Etymologically speaking, the word “propaganda” is fairly new as a political science term. “Propaganda” didn’t come into common use as a political science term until World War I. Even then it was not a pejorative in use like it is today. The word originated (some would say unsurprisingly so) as shorthand referring to the Roman Catholic Church’s Congregatio de Propaganda Fide or the “congregation for propagating the faith”. This committee of cardinals was established in 1622 by Pope Gregory XV to supervise foreign missions. The word “propaganda” is the feminine gerund of the Italian verb “propagando” which in turn is derived from the Latin verb prōpāgō, meaning “to propagate”.

propagate \ˈprä-pə-ˌgāt\, v., v.t.,

3a : to cause to spread out and affect a greater number or greater area : extend b : to foster growing knowledge of, familiarity with, or acceptance of (as an idea or belief) : publicize c : to transmit (as sound or light) through a medium

Clearly the largest distinction between persuasion and propaganda is that propaganda is a form of large scale persuasion. Persuasion isn’t necessarily a bad thing. Changing someone’s mind is a better tactic than violence. Persuasion is at the heart of society’s pillar and replacement for self-help justice and dispute resolution, the adversarial court system. Persuasion is an alternative to coercion.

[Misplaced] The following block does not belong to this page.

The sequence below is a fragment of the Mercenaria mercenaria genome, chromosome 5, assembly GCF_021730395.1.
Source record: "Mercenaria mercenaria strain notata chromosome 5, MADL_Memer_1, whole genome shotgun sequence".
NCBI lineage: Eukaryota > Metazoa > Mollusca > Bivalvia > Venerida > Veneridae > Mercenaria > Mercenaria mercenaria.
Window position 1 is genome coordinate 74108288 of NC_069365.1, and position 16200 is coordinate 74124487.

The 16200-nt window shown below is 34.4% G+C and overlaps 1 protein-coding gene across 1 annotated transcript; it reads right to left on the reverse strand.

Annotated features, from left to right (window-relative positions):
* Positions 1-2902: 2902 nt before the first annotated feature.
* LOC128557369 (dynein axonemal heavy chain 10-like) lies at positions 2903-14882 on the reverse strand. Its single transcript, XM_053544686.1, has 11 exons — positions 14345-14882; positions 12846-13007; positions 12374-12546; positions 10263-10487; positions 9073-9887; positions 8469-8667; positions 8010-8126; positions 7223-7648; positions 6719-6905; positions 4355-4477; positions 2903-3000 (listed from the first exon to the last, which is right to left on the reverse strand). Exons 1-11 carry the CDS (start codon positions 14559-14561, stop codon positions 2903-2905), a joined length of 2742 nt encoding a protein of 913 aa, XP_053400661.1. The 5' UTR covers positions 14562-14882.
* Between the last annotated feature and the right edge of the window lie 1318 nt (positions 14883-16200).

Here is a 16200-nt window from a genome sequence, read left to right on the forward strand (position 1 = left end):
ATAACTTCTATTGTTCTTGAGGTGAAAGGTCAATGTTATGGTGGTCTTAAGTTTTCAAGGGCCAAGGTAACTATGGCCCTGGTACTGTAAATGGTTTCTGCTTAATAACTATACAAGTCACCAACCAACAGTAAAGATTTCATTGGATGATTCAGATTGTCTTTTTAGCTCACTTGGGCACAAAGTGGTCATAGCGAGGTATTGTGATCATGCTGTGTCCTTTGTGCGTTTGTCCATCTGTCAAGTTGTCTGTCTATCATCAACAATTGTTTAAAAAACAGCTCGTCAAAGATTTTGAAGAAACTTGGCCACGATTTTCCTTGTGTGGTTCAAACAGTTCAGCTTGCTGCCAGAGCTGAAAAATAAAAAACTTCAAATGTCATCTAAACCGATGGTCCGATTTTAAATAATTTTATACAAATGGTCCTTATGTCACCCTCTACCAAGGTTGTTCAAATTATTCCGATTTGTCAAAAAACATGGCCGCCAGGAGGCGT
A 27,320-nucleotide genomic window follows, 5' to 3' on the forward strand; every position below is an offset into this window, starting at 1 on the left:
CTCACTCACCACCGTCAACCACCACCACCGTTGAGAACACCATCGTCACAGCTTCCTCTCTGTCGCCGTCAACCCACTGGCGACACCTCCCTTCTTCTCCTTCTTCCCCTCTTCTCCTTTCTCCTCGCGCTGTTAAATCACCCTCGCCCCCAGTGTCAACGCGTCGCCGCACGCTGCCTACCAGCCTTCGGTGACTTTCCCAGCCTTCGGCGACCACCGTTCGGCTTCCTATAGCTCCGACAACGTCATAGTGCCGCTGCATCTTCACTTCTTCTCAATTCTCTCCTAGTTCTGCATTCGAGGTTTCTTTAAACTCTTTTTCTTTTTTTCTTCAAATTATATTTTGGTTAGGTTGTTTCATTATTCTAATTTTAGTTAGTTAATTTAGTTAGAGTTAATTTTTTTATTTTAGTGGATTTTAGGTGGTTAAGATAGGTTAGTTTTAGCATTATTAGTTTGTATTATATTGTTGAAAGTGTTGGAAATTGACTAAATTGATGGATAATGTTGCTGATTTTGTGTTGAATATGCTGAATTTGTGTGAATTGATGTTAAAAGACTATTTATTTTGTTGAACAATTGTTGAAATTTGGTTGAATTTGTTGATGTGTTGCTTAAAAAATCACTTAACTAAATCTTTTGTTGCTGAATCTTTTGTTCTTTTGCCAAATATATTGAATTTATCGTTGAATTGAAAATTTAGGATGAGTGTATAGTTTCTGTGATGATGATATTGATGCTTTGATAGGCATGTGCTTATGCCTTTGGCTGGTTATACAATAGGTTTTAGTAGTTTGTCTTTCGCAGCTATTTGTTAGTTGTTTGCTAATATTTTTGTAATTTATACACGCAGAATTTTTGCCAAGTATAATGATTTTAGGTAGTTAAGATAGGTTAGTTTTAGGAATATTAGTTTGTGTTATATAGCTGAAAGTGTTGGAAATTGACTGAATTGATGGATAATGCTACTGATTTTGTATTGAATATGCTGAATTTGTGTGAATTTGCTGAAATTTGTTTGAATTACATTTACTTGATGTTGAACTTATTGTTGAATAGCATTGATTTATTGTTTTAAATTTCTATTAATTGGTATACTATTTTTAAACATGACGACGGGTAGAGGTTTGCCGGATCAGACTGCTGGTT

So what is propaganda? It’s a tool to change people’s minds. Like any tool, it is capable of beneficial use and horrific misuse. This makes understanding how the tool works critical if you want to recognize (and possibly work to prevent) its misuse.

If that is the case the word originally had no pejorative use, then why do most people have an automatic negative reaction to the word “propaganda”? This brings us to the ideas of connotation and denotation. Plainly put, denotation is a direct specific meaning; the literal meaning of a word and nothing more. Connotation is a “something” suggested by a word or thing; an implied meaning. I suggest the negative connotation for the word “propaganda” comes from both the negative denotation built in to the word itself (part of the definition is “for the purpose of helping or injuring” and injury carries the negative notion of harm to self and/or others) and the recent historical use of propaganda to dastardly ends culminating to create an implied negative meaning beyond the definition. The denotation of a word is not the direct province of the propagandist. They have to know what the words actually mean, but that is of limited value to them. The edge of the propagandist’s knife so to speak lies in the connotation of words. More on that topic as we move along. In the 20th Century, we have seen what truly evil injury propaganda is capable of inflicting on a society. To know how we got to today, it is important to have a bit of historical perspective.